Wednesday, 23 March 2011

My AGA and Me

The AGA and I have had an interesting relationship over the last ten years.  This item which symbolises country living, wholesome family life, and comes in an array of colours is at once my best friend and noble adversary.  I was actually really excited when I found I was moving in to a house with an AGA.  I felt like I was in a Rosamunde Pilcher novel--until I tried to cook with it!!

This particular AGA was installed in 1942, two days after my Great Aunt's Wedding.  They needed special permission to have one made during the war years because they required so much metal.  It was fuelled by a special treated coal, called coke, until the 1990s when it was converted to oil (thank goodness!).

I have heard rumours that they make the best cakes, they are great for canning, and they make the best toast.  Well, the toast is good.  Made with the "tennis racket."  You need to watch it.  Most people do burn the toast at least the first time they try it and many times after that!

But here are some of the things you have to know about using an AGA, or at least this one:

  • You need to be really flexible when cooking with an AGA, because you cannot really control the temperature of the hotplates.  There are two burners, the boiling plate and the simmering plate.  These are names which I find don't mean much.  In fact my boiling plate has not boiled properly in years.  Having said that, it is just a bit too hot for pancakes.  But the simmering plate is too cool for them, need to keep on top of your cooking and remove pans from the burners as needed to get the job done.  I sometimes feel like those chefs in the restaurant kitchens you see on tv, chopping and changing and stirring, etc. 
  • You cannot smell anything cooking in the oven.  The smoke goes right up the chimney.  And without glass doors to see inside, you need to check to see if you are scorching your meal.  There have been many a morning when I find a lump of charcoal which used to be a steak, which my Other Half has put in the night before for a late supper and forgot about.  I have also regularly burned both biscuits or cakes--especially if I am on the phone or trying to multi-task.  Invest in a kitchen timer you can carry with you or clip to yourself.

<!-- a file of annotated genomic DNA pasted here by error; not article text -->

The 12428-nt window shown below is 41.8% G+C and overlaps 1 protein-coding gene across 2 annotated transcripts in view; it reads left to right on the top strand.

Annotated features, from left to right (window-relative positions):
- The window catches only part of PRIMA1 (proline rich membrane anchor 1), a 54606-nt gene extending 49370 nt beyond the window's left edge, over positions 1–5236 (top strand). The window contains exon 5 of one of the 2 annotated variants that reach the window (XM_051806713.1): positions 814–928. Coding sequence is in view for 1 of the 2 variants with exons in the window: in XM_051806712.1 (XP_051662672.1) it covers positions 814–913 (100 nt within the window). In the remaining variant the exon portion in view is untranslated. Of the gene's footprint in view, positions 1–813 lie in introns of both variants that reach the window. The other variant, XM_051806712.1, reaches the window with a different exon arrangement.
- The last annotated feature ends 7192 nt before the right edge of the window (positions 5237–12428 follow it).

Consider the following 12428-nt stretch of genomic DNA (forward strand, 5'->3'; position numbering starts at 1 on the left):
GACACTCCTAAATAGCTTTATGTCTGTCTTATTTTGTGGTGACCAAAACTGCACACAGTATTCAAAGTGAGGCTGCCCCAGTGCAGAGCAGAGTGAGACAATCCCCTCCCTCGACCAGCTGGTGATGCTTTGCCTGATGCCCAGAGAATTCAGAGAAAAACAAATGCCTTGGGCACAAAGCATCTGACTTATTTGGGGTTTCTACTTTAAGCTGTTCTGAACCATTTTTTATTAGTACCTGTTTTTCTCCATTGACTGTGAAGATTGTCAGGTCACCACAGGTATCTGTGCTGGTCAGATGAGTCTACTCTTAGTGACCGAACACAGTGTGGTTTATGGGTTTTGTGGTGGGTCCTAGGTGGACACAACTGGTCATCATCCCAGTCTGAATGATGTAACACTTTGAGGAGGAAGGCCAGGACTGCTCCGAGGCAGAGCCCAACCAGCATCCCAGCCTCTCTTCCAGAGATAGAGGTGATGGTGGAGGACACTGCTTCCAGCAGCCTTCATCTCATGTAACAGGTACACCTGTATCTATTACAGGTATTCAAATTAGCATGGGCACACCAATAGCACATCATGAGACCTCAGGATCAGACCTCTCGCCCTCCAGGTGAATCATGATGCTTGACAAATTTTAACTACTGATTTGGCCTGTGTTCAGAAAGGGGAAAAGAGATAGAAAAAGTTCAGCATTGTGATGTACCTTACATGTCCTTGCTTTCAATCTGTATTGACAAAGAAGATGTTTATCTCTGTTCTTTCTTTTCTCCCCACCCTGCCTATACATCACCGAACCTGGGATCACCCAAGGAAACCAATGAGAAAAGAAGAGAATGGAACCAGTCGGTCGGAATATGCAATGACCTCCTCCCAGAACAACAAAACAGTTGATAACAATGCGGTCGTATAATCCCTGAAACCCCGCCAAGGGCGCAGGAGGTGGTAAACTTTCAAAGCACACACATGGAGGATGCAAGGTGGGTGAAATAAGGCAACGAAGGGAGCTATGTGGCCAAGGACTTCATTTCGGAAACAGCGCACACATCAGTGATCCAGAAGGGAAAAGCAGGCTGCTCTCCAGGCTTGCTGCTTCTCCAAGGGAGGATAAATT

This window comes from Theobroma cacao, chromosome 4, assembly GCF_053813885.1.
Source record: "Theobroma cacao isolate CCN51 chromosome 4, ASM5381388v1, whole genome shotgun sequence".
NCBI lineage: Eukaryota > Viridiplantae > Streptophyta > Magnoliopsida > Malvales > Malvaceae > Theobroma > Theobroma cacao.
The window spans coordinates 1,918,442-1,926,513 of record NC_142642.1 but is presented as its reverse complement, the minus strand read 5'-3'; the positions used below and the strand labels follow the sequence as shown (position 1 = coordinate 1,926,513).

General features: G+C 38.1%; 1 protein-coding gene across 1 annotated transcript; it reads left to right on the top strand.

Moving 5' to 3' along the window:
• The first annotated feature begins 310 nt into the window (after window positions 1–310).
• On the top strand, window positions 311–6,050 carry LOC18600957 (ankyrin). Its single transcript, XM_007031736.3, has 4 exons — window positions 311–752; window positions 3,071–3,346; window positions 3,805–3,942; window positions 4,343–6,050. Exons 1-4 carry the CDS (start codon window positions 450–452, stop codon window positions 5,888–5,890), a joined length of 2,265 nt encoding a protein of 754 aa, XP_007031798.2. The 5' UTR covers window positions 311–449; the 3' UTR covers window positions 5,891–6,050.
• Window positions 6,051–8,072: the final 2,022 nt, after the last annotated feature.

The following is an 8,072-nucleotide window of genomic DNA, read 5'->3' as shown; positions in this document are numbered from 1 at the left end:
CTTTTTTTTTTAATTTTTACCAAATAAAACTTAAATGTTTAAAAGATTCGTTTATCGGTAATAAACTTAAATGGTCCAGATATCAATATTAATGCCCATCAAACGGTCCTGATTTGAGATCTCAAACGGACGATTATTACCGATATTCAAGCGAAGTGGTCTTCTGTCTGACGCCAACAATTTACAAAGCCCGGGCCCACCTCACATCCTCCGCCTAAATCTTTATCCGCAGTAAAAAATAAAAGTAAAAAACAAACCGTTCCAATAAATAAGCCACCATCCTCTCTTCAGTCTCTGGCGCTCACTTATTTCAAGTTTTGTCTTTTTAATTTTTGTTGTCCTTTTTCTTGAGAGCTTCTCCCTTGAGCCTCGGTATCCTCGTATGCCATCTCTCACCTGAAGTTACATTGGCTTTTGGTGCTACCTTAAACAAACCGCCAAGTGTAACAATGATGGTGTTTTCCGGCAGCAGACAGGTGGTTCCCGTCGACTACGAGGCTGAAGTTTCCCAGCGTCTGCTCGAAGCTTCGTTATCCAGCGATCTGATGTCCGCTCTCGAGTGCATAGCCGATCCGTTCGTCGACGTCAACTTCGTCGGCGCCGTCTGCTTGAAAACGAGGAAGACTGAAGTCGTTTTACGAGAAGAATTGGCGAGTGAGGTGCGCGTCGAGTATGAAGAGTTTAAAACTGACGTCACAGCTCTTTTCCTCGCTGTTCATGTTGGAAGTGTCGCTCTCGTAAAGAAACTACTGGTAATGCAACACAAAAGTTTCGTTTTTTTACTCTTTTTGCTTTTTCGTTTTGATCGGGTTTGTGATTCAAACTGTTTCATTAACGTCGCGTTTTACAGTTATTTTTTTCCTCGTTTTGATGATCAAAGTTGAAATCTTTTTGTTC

• This oven cooks things unevenly.  It burns everything at the back long before items at the front are done.  So everything needs turning around halfway through cooking.  This is OK for biscuits, roasts, and vegetables.  This is not as good for cakes, Yorkshire puddings and probably not good for souffles (haven't bothered trying.)
  • The AGA is hot all of the time.  So some people have a regular stove to use in the summer and turn the AGA off.  My house is cold all year round, and so I don't mind having it on.  But you cannot easily cook items which say to start with a cold oven.  Or do ceramic painting which usually have this instruction as well.
  • The bottom oven is a great slow cooker.  Pop a casserole in there in the morning and you come home to a hot meal.  It also makes great slow overnight stock or soup with minimum effort or pot watching on my part. 
  • The AGA is great for drying clothes and nappies very quickly.
  • It is also really useful for drying plastic containers, tins, or any dishes really.  (The instruction manual says not to put some of these things on top, especially on the boiling plate lid, but I have been drying things on it for years)
  • It works best with heavy pots and pans.
  • You need to remember your AGA measurements when buying baking pans to fit inside, because they are narrower than normal ovens.
  • There isn't a temperature gauge on the old ones.  I occasionally buy oven thermometers to put inside and they eventually stop working or get smashed up when I put heavy baking trays in.  So everything is a guess.  See my first point above.
  • The bottom warming oven is great for leaving in a plate of food for latecomers. 

Great as a Drying Rack!

I think that when I leave this house I will miss the AGA very much.  And even if they are supposedly not great for the environment, if I had the funds I would be tempted to get one.  (Since we don't have central heat here, it is nice to have a stove which emits some amount of heat).  There is something especially comforting about coming in from the cold, lifiting the lid to put the kettle on and warming your hands with the blast of heat.  Having said that, I would also try to have a normal oven with temperature control and even cooking as well!

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